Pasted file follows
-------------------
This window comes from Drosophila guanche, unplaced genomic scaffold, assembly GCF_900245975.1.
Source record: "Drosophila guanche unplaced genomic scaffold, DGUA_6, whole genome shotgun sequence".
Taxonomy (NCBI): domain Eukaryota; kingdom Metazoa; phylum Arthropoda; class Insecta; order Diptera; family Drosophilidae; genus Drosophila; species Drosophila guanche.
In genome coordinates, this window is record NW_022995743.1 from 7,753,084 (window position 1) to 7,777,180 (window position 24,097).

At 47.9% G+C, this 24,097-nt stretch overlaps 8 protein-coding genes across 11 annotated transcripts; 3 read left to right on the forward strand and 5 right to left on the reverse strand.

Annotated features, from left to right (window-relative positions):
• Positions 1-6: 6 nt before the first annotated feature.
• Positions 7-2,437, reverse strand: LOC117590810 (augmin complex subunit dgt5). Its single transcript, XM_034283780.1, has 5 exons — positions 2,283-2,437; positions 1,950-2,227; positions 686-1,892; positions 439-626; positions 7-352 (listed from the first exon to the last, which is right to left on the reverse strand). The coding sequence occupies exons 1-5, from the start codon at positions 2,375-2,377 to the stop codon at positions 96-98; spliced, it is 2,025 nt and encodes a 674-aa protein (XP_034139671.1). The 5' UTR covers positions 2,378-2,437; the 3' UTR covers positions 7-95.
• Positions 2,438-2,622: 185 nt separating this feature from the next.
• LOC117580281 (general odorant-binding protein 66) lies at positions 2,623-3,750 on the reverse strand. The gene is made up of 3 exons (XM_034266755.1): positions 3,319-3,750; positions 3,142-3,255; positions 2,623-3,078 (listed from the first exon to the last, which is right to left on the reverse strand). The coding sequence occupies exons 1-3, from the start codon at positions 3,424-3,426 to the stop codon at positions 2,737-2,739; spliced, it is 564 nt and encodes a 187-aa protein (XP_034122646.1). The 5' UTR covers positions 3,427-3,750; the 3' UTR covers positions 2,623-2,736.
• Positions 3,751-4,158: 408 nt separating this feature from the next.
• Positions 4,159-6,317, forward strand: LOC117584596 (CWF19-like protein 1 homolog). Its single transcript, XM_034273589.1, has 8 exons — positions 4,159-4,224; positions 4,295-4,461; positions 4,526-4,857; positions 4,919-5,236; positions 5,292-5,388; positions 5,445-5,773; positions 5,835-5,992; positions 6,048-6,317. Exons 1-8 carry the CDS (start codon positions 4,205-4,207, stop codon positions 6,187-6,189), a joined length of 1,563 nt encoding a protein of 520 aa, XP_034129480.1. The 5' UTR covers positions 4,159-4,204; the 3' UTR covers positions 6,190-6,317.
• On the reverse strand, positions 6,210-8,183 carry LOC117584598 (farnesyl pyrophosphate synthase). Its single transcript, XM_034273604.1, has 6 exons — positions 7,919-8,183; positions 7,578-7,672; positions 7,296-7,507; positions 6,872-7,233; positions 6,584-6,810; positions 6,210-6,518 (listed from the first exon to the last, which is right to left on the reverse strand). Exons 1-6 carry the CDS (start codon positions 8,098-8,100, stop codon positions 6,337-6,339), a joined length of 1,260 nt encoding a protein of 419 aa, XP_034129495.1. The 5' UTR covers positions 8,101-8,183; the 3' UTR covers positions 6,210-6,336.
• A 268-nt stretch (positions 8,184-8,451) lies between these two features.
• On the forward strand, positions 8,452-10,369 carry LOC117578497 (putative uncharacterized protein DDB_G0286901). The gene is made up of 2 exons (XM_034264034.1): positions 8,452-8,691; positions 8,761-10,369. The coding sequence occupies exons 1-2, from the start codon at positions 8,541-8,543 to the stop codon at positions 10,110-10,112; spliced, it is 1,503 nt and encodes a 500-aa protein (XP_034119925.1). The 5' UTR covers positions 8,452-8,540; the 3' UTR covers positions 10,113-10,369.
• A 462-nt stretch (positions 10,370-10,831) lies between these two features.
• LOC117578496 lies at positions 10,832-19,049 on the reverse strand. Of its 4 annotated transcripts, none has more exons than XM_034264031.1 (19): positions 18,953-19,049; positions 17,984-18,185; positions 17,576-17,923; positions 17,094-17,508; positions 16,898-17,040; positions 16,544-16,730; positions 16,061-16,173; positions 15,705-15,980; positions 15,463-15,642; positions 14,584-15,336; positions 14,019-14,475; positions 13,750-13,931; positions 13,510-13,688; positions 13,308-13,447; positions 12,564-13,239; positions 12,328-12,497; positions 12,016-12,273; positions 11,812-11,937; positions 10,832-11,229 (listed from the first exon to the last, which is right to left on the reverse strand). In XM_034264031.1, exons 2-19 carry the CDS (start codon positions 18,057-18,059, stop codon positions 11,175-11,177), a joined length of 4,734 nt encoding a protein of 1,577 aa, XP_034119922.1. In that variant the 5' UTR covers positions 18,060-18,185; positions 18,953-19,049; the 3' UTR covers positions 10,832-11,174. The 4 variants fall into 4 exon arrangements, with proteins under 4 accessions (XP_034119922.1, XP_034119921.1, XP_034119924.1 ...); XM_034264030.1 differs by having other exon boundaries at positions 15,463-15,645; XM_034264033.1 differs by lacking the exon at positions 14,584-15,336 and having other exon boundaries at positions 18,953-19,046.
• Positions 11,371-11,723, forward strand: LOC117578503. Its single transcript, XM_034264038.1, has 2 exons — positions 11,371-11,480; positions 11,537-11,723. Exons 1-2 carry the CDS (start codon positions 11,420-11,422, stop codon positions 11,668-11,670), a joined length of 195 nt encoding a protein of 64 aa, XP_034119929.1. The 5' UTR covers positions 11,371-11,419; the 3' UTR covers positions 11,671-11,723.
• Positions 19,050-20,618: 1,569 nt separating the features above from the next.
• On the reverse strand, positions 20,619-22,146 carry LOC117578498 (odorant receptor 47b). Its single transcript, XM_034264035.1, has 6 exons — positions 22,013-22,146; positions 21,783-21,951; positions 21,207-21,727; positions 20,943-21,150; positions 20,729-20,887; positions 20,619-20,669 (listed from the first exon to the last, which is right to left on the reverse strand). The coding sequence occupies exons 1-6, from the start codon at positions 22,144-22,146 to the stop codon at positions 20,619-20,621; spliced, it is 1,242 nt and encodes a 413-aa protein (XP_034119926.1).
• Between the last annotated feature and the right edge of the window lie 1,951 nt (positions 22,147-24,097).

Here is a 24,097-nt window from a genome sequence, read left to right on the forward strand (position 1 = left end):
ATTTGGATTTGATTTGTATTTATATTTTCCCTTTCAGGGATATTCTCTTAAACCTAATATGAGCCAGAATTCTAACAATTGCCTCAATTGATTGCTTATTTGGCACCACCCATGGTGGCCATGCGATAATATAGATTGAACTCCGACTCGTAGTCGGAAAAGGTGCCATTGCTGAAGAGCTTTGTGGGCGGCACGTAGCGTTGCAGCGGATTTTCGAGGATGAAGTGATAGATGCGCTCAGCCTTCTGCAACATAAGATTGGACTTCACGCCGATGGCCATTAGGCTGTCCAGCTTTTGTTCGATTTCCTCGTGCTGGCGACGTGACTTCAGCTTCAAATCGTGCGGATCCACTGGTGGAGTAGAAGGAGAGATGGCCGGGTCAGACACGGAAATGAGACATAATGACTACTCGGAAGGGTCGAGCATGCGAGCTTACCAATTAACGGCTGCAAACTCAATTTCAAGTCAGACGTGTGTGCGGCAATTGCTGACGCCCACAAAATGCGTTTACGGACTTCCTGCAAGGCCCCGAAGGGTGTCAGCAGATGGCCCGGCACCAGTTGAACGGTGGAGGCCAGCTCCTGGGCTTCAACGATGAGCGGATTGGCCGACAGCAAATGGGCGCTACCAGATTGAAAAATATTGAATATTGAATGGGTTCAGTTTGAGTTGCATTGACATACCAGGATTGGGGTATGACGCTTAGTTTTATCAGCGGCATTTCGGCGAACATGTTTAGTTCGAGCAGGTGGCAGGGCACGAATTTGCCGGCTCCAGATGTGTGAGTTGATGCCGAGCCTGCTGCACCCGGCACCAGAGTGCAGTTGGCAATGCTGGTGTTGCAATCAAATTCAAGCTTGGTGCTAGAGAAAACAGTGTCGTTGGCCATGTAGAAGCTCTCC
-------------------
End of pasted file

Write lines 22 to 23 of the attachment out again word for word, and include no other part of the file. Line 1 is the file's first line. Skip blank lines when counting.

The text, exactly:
Here is a 24,097-nt window from a genome sequence, read left to right on the forward strand (position 1 = left end):
ATTTGGATTTGATTTGTATTTATATTTTCCCTTTCAGGGATATTCTCTTAAACCTAATATGAGCCAGAATTCTAACAATTGCCTCAATTGATTGCTTATTTGGCACCACCCATGGTGGCCATGCGATAATATAGATTGAACTCCGACTCGTAGTCGGAAAAGGTGCCATTGCTGAAGAGCTTTGTGGGCGGCACGTAGCGTTGCAGCGGATTTTCGAGGATGAAGTGATAGATGCGCTCAGCCTTCTGCAACATAAGATTGGACTTCACGCCGATGGCCATTAGGCTGTCCAGCTTTTGTTCGATTTCCTCGTGCTGGCGACGTGACTTCAGCTTCAAATCGTGCGGATCCACTGGTGGAGTAGAAGGAGAGATGGCCGGGTCAGACACGGAAATGAGACATAATGACTACTCGGAAGGGTCGAGCATGCGAGCTTACCAATTAACGGCTGCAAACTCAATTTCAAGTCAGACGTGTGTGCGGCAATTGCTGACGCCCACAAAATGCGTTTACGGACTTCCTGCAAGGCCCCGAAGGGTGTCAGCAGATGGCCCGGCACCAGTTGAACGGTGGAGGCCAGCTCCTGGGCTTCAACGATGAGCGGATTGGCCGACAGCAAATGGGCGCTACCAGATTGAAAAATATTGAATATTGAATGGGTTCAGTTTGAGTTGCATTGACATACCAGGATTGGGGTATGACGCTTAGTTTTATCAGCGGCATTTCGGCGAACATGTTTAGTTCGAGCAGGTGGCAGGGCACGAATTTGCCGGCTCCAGATGTGTGAGTTGATGCCGAGCCTGCTGCACCCGGCACCAGAGTGCAGTTGGCAATGCTGGTGTTGCAATCAAATTCAAGCTTGGTGCTAGAGAAAACAGTGTCGTTGGCCATGTAGAAGCTCTCC